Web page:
Academic journal article Quarterly Journal of Finance and Accounting

Expected Future Interest Rates and the Timing of Private Placements

Academic journal article Quarterly Journal of Finance and Accounting

Expected Future Interest Rates and the Timing of Private Placements

Article excerpt

Introduction

The research on debt market timing started with Taggart (1977) and Marsh (1982). These two studies show that there is a significant relationship between interest rates and the amount borrowed in debt markets. When interest rates are high (low) at the time of the borrowing, firms tend to borrow less (more). In other words, the findings in Taggart (1977) and Marsh (1982) imply that in order to reduce their cost of capital, firms use historical interest rates as a tool to time the debt markets.

More recently, Barclay and Smith (1995), Guedes and Opler (1996) and Stohs and Mauer (1996) examine the relation between the maturity choice and term premium (the difference between the yields of long- and short-term government debt). While Guedes and Opler (1996) use data on new debt issues, Barclay and Smith (1995) and Stohs and Mauer (1996) use balance sheet data on debt. All three studies find that debt maturities tend to be shorter when the term premium is higher. In other words, in order to reduce their cost of capital, firms tend to choose shorter (longer) maturities when the term premium gets larger (smaller). Later, Baker et al. (2003) confirm these findings and show that managers try to time the debt market using publicly available data on market conditions (e.g., inflation, the real short-term rate and the term spread) as a guide to their maturity decisions. They show that corporations time the bond market by choosing longer maturities when future excess bond returns are predictably low.

Graham and Harvey (2001) and Bancel and Mittoo's (2004) surveys of American and European financial managers, respectively, reveal that a large fraction of chief financial officers prefer shorter (longer) maturities when the term premium gets larger (smaller). So, these two surveys confirm the findings of Barclay and Smith (1995), Guedes and Opler (1996), Stohs and Mauer (1996) and Baker et al. (2003) regarding the relation between the maturity choice and term premium.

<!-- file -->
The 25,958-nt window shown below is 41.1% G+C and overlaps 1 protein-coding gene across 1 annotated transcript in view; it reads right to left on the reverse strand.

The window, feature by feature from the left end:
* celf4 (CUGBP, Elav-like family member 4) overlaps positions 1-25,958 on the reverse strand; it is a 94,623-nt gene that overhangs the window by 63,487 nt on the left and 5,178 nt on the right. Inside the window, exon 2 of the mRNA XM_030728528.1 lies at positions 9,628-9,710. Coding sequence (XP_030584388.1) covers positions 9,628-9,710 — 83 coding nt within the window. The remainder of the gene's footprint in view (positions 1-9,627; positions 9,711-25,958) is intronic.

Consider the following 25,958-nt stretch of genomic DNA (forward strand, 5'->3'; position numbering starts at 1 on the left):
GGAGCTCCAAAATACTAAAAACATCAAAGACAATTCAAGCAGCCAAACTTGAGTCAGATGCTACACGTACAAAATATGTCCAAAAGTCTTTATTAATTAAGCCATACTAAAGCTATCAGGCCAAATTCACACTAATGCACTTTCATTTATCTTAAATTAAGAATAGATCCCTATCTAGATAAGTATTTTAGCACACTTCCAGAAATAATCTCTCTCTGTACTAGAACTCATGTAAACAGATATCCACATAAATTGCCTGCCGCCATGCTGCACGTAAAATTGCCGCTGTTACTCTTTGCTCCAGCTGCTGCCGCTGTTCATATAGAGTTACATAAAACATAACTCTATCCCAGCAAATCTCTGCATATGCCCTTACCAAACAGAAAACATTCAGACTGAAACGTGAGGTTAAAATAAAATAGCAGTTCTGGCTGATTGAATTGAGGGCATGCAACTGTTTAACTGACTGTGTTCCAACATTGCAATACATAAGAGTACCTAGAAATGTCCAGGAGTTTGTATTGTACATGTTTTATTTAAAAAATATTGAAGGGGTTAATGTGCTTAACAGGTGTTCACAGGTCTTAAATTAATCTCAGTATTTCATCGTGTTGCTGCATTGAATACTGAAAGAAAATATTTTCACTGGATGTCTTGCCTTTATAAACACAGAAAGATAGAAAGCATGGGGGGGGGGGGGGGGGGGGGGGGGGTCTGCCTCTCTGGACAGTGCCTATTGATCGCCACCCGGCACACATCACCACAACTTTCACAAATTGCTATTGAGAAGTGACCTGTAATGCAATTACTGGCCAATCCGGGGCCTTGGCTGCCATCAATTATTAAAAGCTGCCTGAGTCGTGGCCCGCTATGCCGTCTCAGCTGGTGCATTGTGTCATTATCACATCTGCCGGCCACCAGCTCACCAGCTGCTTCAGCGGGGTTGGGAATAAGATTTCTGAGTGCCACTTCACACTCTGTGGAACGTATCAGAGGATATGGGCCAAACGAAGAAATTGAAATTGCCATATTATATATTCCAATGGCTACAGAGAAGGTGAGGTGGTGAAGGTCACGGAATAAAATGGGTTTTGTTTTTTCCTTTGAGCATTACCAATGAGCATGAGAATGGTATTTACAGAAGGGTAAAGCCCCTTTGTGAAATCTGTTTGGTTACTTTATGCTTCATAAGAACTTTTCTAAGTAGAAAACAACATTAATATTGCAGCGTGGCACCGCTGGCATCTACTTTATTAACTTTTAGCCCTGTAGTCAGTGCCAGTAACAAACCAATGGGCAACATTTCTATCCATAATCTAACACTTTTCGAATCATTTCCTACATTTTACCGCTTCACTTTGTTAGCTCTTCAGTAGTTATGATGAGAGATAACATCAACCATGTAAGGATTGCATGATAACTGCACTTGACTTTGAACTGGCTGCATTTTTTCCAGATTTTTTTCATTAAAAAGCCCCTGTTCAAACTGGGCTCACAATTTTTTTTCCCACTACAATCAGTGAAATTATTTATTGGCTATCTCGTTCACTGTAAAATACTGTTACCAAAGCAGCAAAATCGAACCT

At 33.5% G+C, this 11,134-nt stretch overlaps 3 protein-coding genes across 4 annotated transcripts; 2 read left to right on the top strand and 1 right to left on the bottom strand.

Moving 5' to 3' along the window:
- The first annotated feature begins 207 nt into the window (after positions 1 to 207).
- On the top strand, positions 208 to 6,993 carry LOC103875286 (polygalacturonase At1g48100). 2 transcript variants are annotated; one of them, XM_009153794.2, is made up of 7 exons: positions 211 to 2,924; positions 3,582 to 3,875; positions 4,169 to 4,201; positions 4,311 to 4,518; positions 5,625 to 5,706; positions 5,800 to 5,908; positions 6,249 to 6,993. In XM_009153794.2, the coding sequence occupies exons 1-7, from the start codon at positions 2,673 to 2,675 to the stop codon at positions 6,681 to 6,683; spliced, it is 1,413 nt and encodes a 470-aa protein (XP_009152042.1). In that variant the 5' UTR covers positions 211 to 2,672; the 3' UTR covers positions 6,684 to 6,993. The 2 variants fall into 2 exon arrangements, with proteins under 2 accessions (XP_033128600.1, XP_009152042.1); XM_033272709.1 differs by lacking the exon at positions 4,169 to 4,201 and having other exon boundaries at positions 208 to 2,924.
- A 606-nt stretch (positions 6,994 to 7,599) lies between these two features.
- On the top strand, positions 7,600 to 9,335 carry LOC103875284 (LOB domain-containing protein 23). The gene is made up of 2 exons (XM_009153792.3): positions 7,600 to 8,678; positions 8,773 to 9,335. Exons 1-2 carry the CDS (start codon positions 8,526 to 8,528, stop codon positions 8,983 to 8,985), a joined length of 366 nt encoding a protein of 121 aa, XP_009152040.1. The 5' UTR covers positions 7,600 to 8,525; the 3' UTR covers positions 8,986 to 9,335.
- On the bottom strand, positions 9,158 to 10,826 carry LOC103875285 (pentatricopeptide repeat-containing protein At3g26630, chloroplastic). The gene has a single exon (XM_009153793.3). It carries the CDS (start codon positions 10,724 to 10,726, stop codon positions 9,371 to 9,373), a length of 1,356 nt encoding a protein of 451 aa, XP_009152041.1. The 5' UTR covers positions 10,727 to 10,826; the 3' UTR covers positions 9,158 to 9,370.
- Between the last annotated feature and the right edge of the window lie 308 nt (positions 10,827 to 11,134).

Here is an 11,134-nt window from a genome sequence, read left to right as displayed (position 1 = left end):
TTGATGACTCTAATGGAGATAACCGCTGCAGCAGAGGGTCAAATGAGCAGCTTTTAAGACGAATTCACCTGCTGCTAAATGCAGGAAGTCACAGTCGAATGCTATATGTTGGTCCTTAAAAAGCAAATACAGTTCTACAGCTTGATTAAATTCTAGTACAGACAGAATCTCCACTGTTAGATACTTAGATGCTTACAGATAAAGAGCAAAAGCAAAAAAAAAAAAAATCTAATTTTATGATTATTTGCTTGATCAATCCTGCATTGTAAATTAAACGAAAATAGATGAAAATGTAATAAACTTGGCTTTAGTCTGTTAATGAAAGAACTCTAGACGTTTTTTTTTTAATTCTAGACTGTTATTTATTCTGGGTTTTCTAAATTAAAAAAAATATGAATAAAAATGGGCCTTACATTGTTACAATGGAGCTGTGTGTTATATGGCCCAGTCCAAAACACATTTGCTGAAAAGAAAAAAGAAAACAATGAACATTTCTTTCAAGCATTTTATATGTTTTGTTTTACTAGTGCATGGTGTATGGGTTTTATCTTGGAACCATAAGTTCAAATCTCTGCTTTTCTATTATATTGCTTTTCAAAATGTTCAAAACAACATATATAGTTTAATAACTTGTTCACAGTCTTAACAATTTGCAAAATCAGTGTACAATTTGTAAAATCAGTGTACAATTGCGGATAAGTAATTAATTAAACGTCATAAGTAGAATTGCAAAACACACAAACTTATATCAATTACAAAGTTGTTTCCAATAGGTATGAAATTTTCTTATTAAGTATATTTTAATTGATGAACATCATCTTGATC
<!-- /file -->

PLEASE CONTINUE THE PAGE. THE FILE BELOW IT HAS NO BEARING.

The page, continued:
Interestingly, Butler et al. (2004) show that, contrary to existing evidence, corporate managers cannot successfully time the maturity of their debt issues to reduce their cost of capital. They argue that the negative correlation between future excess long-term bond returns and the ratio of long-term debt issues to total debt issues is driven by aggregate pseudo market timing. In other words, firms are just reacting to (as opposed to forecasting) the increase in the relative cost of long-term debt (due to the monetary and fiscal policy of the United States government during the early 1980s) by issuing more short-term debt. They show that after accounting for this structural shift, there is no evidence that corporate managers are able to predict future variations in bond returns or to successfully lower their cost of capital by timing the maturity of their debt issues.

According to Barry et al. (2008), there are two types of (potential) debt market timing: "backward-looking market timing," where managers use the historical rates as a timing tool; and "forward-looking market timing," where managers use the term spread as a timing tool. The authors show that managers cannot successfully time future interest rates. More specifically, they show that managers do not issue more debt or longer maturity debt before rate increases or less debt or shorter maturity debt before rate declines. On the other hand, the authors find evidence of backward-looking market timing. They find that the level of interest rates relative to historical levels strongly affects debt issuance and debt maturity choice. When the rates are low compared to the historical levels, firms tend to borrow more at longer maturities.

Barry et al. (2008) has one limitation though: They do univariate analyses and do not control for firm characteristics like size, profitability, tangibility, market-to-book ratio, and pre-issue leverage which are shown to be the determinants of capital structure in previous studies. …

Search by... Author
Show... All Results Primary Sources Peer-reviewed

Oops!

An unknown error has occurred. Please click the button below to reload the page. If the problem persists, please try again in a little while.